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Russian Authorities Probe Lurkmore Website Pages for Signs of Extremism

Russian authorities are looking into entries posted on the country's tongue-in-cheek online encyclopedia Lurkmore that mock Chechen leader Ramzan Kadyrov as well as the Molotov cocktail.

David Khomak, an administrator of the Lurkmore site, said Monday in a Twitter message that he had received a "paper" from the Interior Ministry's Counter-Extremism Center, saying they "wanted to know who wrote about Kadyrov and who wrote about the Molotov cocktail."

According to a copy of the letter posted by news site Russkaya Planeta, the ministry sought the names and any known IP addresses of the people who posted the articles. The names of the Lurkmore listings are simply titled "Ramzan Kadyrov" and "Molotov Cocktail."

In Lurkmore's characteristically flippant tone, the opening lines of the article about Kadyrov describe him as "[Russian President Vladimir] Putin's 'foot soldier' and a monkey in politics."

"Since 2007, a small-time little tsar appointed by the Kremlin," the listing goes on to say. "He was granted by Tsar Vladimir [Putin] a carte blanche for any actions. As a result, Ramzan started delivering LOLs for observers, and butthurt and other troubles to those who don't like him much."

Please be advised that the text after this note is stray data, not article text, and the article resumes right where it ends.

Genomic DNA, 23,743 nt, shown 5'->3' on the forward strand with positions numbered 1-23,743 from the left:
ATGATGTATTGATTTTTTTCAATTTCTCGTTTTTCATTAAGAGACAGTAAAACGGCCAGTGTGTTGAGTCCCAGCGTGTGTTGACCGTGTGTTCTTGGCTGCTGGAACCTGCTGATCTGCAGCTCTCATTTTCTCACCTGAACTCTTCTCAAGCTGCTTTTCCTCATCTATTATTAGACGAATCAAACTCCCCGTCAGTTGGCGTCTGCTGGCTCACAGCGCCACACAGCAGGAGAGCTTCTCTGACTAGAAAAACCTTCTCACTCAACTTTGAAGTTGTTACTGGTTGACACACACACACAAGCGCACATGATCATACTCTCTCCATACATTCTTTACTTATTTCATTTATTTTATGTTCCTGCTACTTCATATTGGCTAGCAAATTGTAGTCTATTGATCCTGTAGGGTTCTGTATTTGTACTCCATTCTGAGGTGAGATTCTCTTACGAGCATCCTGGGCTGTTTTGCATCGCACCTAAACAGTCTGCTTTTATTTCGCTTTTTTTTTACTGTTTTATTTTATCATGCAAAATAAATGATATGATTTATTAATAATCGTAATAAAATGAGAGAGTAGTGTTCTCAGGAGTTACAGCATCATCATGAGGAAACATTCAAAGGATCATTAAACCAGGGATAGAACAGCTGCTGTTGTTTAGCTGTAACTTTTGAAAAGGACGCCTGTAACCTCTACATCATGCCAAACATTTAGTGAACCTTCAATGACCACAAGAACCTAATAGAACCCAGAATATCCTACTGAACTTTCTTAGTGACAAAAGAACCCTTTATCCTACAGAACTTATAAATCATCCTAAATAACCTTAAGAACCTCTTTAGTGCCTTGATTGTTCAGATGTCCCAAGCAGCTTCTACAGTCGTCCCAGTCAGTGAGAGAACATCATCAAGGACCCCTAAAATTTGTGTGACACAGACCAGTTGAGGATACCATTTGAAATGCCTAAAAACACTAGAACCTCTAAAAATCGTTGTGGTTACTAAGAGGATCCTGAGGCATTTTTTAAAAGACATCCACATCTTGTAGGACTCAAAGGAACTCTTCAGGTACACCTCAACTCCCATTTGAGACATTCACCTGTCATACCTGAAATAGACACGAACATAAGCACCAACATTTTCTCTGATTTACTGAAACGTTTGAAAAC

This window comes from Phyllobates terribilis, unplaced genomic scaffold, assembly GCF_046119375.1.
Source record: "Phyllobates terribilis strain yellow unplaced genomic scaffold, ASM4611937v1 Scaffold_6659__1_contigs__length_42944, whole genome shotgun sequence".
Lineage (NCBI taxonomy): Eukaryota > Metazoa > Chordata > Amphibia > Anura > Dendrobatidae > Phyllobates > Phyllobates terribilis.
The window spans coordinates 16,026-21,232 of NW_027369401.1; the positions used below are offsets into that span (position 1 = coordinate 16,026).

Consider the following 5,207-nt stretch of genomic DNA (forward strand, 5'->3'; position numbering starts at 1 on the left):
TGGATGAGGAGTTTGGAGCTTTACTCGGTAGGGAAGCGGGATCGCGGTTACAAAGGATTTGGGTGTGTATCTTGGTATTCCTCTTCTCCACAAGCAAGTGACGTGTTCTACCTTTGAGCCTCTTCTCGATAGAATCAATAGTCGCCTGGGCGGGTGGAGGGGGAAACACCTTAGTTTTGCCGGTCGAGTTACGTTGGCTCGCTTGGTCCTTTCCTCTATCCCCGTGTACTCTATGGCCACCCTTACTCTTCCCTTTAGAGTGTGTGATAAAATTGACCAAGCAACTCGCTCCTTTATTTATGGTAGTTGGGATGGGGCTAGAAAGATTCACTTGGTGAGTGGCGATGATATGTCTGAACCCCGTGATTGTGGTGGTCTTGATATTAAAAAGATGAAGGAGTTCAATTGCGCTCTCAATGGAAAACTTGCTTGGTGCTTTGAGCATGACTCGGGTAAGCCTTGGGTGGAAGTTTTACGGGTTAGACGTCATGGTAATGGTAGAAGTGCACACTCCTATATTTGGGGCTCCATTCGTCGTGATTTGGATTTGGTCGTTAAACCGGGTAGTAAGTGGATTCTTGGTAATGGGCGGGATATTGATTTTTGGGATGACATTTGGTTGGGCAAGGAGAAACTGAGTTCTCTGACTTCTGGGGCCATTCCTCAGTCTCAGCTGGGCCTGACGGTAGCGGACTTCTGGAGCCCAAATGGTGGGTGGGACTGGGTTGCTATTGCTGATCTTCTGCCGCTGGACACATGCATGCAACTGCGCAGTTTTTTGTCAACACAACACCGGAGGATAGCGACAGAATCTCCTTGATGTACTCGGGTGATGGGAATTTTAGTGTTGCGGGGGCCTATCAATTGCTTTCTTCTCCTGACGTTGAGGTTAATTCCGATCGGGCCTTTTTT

The article about the Molotov cocktail outlines the history of the improvised incendiary device before saying: "It's obvious that any willing individual can make this outstanding means of retribution on one's knee in the garage in only 15-20 minutes."

The encyclopedia also provides a basic recipe for the explosive device, with its final step reading: "Burn, motherf--ker, burn!"

Lurkmore also warns "young experimentalists" to take precautions in order to "finish the task, while avoiding turning into an aromatic shashlyk themselves." A shashlyk is a type of grilled meat that is popular in former Soviet republics and parts of Eastern Europe, Asia and the Middle East.

A recent Russian law allows the government to block access to websites deemed guilty of promoting "extremist" views, and a number of prominent news portals have been barred in Russia under the law. 

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